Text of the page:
Such was the strength, the intelligence, the resourcefulness of my Oma Toorop. And I have to add that she was deeply religious, went to church twice a day – a woman who trusted that one way or another, her family would be provided for. I did not know my Opa, though there is a picture of him holding me when I was a baby. But from what Oma and my Mom have told me I have the deepest respect and love for him. And I am glad that, for at least a part of his life, he lived his dream on Godong Pani.
I also want to honor my Dad’s parents, Oma and Opa Maugenest. They divorced when my Dad was 3 years old. Opa was a chemist in the sugar factory, until the great depression of 1929 when the sugar industry went belly up. Opa Maugenest he also had large properties outside Temanggung – Chandi Roto. I went to Temanggung in 1980 and visited the graveyard where the Maugenests are buried. Opa’s father came from Lyon and was a textile merchant. Opa’s mother came from Sulawesi. As I was sitting in the graveyard, an Indonesian man approached me and knew who I was, who my parents were, where we lived in America. All because Opa had proudly told people about his family. He would sit in the warung and was described as an “orang social.” He loved people. He lost everything after the war – his dream had been to set up a vanilla plantation. He had good land – when I walked the grounds with my Mom and Dad in the late 1980’s the property was used as a testing farm by the government. Opa was a smart man. He stayed in Indonesia and became an Indonesian. He married a Chinese woman and they had a son. I have Indonesian cousins. My Oma Jans, Dad’s Mom, is the person that I look like. She loved to dance. Her mother was Javanese with hair she could sit on it was so thick and long. Her father was Dutch. I love Oma Jans because she did the best she could at a time when women did not have many options. When she and my grandfather divorced, he was given custody of the two sons – who were 3 and 5. It ripped her heart apart. Decades later, in 1969, when I was visiting her in Amsterdam, she told me she regretted divorcing my grandfather – and that she still had the dress made of velvet that came from my great-grandfather’s store. She gave me the album of photos of my father and uncle that she had kept with her throughout all the decades.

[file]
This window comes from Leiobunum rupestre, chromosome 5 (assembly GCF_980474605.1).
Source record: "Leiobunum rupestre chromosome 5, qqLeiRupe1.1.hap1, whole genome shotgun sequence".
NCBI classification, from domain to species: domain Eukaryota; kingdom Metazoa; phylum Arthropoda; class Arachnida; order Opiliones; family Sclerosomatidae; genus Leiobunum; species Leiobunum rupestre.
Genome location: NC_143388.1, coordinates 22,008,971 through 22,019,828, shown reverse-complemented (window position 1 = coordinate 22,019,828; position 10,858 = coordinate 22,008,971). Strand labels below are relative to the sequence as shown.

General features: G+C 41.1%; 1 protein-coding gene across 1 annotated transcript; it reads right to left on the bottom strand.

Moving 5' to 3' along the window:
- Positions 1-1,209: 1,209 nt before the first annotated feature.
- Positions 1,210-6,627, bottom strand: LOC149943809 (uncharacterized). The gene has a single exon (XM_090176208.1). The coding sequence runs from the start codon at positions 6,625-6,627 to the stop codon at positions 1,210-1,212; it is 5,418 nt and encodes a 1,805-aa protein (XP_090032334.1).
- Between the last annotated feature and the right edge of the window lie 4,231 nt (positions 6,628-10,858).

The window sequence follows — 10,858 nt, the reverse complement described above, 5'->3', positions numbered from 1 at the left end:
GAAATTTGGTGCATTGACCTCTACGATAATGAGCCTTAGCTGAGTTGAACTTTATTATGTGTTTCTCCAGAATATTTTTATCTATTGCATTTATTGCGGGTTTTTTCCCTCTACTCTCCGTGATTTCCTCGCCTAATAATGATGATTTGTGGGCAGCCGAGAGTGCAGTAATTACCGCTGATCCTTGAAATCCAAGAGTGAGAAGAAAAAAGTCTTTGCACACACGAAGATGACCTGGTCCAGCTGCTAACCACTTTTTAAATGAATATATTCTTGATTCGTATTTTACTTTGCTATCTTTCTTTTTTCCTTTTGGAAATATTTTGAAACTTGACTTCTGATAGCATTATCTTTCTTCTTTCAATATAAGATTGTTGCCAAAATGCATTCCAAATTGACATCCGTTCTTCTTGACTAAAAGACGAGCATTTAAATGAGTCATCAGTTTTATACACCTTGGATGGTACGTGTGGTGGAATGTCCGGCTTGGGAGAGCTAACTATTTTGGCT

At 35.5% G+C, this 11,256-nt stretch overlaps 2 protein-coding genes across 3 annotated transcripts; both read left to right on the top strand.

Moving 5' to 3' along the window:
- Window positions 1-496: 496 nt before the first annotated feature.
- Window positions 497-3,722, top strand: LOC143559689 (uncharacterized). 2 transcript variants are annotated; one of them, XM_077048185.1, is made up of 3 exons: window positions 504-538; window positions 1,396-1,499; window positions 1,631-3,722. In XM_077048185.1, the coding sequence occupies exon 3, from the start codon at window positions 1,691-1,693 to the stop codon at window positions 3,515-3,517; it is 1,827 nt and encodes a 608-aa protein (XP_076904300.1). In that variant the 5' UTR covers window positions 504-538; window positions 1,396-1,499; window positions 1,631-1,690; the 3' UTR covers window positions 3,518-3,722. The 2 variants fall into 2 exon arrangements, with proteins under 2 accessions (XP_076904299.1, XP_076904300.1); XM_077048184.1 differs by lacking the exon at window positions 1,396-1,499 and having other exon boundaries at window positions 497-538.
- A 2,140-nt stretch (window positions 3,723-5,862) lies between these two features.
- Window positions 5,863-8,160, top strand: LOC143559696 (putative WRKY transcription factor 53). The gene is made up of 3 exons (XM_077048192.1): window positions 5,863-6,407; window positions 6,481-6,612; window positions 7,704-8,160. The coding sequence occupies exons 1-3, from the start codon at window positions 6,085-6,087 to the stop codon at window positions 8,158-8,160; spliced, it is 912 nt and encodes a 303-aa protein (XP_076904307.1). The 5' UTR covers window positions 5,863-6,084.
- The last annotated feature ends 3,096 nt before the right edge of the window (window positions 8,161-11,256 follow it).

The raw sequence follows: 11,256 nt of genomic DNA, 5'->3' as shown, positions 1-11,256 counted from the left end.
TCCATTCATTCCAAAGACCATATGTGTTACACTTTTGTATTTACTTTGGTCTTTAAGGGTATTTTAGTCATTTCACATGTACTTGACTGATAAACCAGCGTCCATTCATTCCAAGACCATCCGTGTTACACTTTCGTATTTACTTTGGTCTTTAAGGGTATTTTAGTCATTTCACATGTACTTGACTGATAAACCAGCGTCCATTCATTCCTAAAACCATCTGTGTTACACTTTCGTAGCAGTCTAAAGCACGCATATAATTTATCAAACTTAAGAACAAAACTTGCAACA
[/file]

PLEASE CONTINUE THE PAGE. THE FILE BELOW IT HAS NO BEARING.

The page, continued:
What astounding stories you have of both sets of grandparents…so full of interesting tidbits about their lives in the former Dutch East Indies. Their strength in character and resiliency came through so well throughout your recollection of them. Thank you for this wonderful homage to your grandparents!